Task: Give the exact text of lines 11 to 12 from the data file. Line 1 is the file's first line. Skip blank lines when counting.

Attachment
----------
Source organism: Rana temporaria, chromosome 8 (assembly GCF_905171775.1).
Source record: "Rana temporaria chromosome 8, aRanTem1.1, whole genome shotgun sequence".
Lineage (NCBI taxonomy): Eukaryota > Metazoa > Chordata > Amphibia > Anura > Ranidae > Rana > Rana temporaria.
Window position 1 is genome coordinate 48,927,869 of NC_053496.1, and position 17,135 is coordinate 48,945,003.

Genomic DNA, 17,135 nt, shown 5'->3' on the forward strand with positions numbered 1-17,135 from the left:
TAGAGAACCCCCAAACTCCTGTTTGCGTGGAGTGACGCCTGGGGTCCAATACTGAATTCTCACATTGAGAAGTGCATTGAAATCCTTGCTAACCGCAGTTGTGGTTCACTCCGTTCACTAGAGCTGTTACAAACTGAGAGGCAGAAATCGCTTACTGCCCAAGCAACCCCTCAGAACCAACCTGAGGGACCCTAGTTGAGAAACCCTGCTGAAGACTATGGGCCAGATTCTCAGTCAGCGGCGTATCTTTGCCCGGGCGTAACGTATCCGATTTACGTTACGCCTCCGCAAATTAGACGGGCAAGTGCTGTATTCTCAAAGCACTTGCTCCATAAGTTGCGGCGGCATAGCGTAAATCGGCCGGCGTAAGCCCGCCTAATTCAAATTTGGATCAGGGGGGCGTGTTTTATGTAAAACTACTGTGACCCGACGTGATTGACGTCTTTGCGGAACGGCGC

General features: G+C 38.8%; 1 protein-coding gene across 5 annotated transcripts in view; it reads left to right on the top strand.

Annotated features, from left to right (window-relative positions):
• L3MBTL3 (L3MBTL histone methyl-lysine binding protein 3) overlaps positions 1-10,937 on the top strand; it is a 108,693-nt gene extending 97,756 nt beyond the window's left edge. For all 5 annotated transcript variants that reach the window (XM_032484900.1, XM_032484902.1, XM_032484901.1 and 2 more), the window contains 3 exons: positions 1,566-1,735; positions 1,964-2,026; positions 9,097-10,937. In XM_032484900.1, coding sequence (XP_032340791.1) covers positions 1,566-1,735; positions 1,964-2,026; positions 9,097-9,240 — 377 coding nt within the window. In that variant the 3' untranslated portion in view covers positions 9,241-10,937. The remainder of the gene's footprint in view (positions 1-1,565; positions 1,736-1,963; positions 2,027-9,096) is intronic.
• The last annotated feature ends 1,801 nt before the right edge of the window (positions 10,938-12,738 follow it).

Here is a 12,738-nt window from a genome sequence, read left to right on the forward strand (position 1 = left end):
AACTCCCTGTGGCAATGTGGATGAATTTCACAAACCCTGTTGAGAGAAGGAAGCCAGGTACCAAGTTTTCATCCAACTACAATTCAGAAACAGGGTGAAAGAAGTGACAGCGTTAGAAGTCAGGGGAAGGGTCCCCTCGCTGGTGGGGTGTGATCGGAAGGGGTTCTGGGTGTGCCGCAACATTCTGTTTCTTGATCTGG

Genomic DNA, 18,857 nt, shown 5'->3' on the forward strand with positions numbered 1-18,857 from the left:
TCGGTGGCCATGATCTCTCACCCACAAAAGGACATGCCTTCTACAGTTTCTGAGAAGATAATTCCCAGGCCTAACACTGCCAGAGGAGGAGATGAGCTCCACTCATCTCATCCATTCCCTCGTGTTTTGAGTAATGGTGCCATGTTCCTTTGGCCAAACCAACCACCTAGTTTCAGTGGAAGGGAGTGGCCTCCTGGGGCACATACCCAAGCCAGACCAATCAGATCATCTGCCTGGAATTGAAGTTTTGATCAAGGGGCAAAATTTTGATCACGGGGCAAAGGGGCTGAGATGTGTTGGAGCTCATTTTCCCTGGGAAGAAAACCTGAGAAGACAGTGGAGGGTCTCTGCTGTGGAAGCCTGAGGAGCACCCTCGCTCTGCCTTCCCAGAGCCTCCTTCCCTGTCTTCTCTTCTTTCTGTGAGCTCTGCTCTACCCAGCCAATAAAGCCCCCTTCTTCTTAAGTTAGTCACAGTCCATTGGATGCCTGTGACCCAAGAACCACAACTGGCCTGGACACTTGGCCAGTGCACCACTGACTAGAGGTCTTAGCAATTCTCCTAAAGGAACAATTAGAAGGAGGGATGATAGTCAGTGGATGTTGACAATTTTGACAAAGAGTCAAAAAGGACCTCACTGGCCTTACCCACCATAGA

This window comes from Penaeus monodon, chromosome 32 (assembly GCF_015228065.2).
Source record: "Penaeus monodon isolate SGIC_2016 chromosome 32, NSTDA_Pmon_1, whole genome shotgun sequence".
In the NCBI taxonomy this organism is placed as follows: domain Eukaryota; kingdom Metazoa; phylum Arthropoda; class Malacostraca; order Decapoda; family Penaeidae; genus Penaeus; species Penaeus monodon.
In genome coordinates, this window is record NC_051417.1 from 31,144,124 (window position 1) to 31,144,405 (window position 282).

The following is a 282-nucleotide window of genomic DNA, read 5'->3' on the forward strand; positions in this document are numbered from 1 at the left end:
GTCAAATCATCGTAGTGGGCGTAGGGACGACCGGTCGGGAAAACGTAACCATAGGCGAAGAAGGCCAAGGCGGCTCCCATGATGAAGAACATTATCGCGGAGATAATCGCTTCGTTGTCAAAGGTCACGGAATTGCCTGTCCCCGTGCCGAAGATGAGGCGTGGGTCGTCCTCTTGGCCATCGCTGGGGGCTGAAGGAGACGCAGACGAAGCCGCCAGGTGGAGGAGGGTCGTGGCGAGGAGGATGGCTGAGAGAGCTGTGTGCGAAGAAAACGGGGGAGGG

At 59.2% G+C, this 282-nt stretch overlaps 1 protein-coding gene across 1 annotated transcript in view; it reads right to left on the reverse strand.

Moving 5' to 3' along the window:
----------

Here is a 12,738-nt window from a genome sequence, read left to right on the forward strand (position 1 = left end):
AACTCCCTGTGGCAATGTGGATGAATTTCACAAACCCTGTTGAGAGAAGGAAGCCAGGTACCAAGTTTTCATCCAACTACAATTCAGAAACAGGGTGAAAGAAGTGACAGCGTTAGAAGTCAGGGGAAGGGTCCCCTCGCTGGTGGGGTGTGATCGGAAGGGGTTCTGGGTGTGCCGCAACATTCTGTTTCTTGATCTGG